The Higher Education Loan Authority of the State of Missouri, aka the Missouri Higher Education Loan Authority, or MOHELA, is one of the largest holders and servicers of student loans nationwide. Headquartered in Chesterfield, MO MOHELA’s mission is to “ease the burden of financing higher education in Missouri while providing exceptional student loan services.”
MOHELA is a student loan servicer with more than 30 years of experience working with students and families. It is among the 10 largest student loan servicers. One of MOHELA's primary roles is to help borrowers effectively manage their student loans.
Created in 1981 as a quasi-governmental entity, MOHELA participated in the Federal Family Education Loan Program (FFELP) for nearly three decades. While fully supporting a portfolio of legacy student loans through FFELP, MOHELA completed steps to become a contractor to service federal student loans. MOHELA received the first not-for-profit (NFP) contract and began servicing student loans owned by the federal government under the U.S. Department of Education Federal Loan Program in October 2011.
MOHELA was created, in part, to help students obtain low-cost education loans. By providing more than $300 million in loan forgiveness, MOHELA has helped Missouri students attend Missouri schools. To further support access to higher education and ease higher education costs for Missouri families, MOHELA formed the Missouri Scholarship Foundation, a tax-exempt nonprofit 501(c)(3) organization.
More than 625 full-time MOHELA staff members work with the Department of Education, families, lenders, schools and students servicing upwards of $39 billion in student loans. A second loan servicing center opened in Columbia, MO in 2013.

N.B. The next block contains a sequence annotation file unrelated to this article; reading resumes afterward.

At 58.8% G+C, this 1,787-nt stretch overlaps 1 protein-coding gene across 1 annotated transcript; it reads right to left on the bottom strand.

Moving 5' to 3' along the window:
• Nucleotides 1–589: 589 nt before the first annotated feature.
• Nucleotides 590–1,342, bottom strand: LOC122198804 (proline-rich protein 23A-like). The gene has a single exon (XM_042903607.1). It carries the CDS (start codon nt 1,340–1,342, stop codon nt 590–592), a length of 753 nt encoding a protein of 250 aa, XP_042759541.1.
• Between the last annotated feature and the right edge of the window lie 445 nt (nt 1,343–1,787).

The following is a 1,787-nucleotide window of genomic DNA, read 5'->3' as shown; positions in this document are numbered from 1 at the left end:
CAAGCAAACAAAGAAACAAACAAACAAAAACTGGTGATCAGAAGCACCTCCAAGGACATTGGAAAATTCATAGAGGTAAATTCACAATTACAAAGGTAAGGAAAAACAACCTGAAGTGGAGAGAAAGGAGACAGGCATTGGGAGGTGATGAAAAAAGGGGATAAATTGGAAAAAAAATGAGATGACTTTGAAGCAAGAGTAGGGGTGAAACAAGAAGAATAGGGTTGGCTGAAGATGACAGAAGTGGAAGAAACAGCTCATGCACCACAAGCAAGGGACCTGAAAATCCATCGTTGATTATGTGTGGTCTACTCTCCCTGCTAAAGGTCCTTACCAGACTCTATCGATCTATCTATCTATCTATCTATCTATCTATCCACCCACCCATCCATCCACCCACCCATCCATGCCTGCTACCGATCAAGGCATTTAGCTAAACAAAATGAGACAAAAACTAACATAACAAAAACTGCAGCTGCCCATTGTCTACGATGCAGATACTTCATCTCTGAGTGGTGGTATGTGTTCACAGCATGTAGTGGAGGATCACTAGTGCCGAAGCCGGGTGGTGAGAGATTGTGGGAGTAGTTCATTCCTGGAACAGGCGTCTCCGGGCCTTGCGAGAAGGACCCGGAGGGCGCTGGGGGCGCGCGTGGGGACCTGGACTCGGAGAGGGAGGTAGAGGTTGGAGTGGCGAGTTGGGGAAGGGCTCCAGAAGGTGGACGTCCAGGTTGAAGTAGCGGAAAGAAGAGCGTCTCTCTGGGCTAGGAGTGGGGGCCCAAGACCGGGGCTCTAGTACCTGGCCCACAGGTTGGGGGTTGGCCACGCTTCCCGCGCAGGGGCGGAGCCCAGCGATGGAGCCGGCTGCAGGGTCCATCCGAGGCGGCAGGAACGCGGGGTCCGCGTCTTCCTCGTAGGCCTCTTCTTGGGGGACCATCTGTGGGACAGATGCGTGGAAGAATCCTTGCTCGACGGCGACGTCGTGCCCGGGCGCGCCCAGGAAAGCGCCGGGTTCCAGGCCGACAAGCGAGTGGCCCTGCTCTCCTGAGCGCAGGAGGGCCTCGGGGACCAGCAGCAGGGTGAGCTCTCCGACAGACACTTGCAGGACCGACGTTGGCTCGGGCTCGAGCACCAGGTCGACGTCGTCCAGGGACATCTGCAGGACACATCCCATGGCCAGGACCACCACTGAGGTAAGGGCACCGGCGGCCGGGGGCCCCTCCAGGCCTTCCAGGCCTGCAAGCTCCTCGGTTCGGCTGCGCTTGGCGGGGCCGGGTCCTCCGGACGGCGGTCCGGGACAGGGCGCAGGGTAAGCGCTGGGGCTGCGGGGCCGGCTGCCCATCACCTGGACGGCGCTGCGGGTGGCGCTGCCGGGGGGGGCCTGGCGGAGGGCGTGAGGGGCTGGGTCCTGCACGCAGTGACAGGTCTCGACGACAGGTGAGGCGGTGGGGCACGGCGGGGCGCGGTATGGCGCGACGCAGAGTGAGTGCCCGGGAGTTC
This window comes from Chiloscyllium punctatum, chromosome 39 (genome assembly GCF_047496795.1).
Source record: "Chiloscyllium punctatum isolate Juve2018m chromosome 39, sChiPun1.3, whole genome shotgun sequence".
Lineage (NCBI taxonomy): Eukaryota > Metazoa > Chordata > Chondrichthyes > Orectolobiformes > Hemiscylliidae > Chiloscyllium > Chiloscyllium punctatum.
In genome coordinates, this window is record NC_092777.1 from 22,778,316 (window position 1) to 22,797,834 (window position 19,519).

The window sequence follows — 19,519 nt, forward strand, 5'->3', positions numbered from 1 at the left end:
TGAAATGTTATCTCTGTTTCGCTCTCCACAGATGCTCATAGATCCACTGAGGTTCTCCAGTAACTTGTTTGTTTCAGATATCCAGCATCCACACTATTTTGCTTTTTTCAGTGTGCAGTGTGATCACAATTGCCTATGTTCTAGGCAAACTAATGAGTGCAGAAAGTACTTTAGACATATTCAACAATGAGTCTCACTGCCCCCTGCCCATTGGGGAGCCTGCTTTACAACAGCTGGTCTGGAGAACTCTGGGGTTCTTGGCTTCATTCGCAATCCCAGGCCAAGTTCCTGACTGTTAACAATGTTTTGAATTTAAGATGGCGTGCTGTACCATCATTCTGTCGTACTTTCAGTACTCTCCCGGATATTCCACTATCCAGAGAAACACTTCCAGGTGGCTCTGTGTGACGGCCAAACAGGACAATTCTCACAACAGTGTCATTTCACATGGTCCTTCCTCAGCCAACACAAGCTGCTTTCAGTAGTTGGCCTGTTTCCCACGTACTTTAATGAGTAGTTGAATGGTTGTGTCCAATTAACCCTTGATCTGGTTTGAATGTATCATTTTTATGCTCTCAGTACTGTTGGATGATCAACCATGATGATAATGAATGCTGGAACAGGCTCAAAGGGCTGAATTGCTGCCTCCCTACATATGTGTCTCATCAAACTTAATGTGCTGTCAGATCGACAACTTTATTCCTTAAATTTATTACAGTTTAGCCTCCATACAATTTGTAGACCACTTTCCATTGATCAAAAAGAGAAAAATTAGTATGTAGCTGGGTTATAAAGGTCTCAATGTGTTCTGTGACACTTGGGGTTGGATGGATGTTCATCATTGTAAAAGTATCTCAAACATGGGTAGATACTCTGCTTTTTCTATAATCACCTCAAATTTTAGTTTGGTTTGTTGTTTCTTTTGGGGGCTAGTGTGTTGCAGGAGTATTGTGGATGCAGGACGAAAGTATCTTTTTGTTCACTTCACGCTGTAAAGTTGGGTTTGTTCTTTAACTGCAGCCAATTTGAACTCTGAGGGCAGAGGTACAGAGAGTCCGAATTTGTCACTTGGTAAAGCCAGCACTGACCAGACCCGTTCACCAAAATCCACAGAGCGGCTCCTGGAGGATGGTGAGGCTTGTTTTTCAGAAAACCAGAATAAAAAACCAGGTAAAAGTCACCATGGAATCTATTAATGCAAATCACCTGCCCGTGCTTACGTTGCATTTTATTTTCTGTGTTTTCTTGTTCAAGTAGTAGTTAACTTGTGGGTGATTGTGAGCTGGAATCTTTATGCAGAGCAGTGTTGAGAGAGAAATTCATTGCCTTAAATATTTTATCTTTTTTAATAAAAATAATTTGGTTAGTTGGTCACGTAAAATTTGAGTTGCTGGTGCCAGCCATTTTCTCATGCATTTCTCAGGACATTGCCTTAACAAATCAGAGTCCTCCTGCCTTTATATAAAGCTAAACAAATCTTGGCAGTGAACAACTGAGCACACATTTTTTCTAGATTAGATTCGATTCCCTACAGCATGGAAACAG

Higher Education Loan Authority of the State of Missouri Wikipedia
As a “public instrumentality and body politic and corporate of the state of Missouri,” MOHELA was created in 1981 by legislation signed into law by Governor Christopher S. “Kit” Bond. MOHELA was established to “…assure that all eligible post-secondary education students have access to student loans” (RSMo 173.360). The “authority” is governed by seven board members operating on alternating five-year terms; five of whom are appointed by the Governor of the state of Missouri, subject to the advice and consent of the Missouri Senate, and two others are representatives from the Missouri Coordinating Board of Higher Education – one of which is a permanent seat to be filled by that agency’s commissioner.
Initial funding to establish operations came from a $65 million bank letter of credit, guaranteed by several of the then members, and was repaid following the issuance of bonds. Since that original issue, MOHELA has generated its own funding from beginning to present day. From its humble beginnings with fewer than ten employees, MOHELA has grown to more than 625 full-time staff members and works with students, schools and lenders in all 50 states.
MOHELA supports its mission and pays operating costs exclusively from revenues derived from its own operations. Net income from student loans is typically between one cent to half a cent on every dollar on loans that MOHELA owns. A majority of MOHELA’s serviced portfolio earn a fee paid to MOHELA from the Department of Education.
MOHELA was named an "Exceptional Performer" by the U.S. Department of Education. MOHELA maintained a compliance performance rating of 97 percent in converting federal student loans to repayment, collecting delinquent loans, and filing timely claims with guaranty agencies. MOHELA leaders also have been elected to industry and community board and serve on a variety of industry-related committees.
MOHELA became the first servicer in the not-for-profit (NFP) sector to receive a contract and began servicing student loans owned by the federal government under the U.S. Department of Education Federal Loan Program in October 2011.
In the past several years, MOHELA has become a debt servicer for the federal government for student loans from all over the nation. Over 500,000 public student loan accounts were transferred from the U.S. Department of Education and other servicers to MOHELA for handling. There have been many complaints from borrowers about loan handling during and after the switch to MOHELA. Many borrowers have complained of charges for late payments due to delayed processing of payments made to the Dept. of Ed. before the transfer, suspension of auto-payment programs, increased payment amounts, increased estimated repayment dates, changes to the borrower's selected repayment plan, unwanted forebearances and deferments, failure to process forms, and applied or capitalized interest.Federal Subsidized and Unsubsidized Stafford Loans
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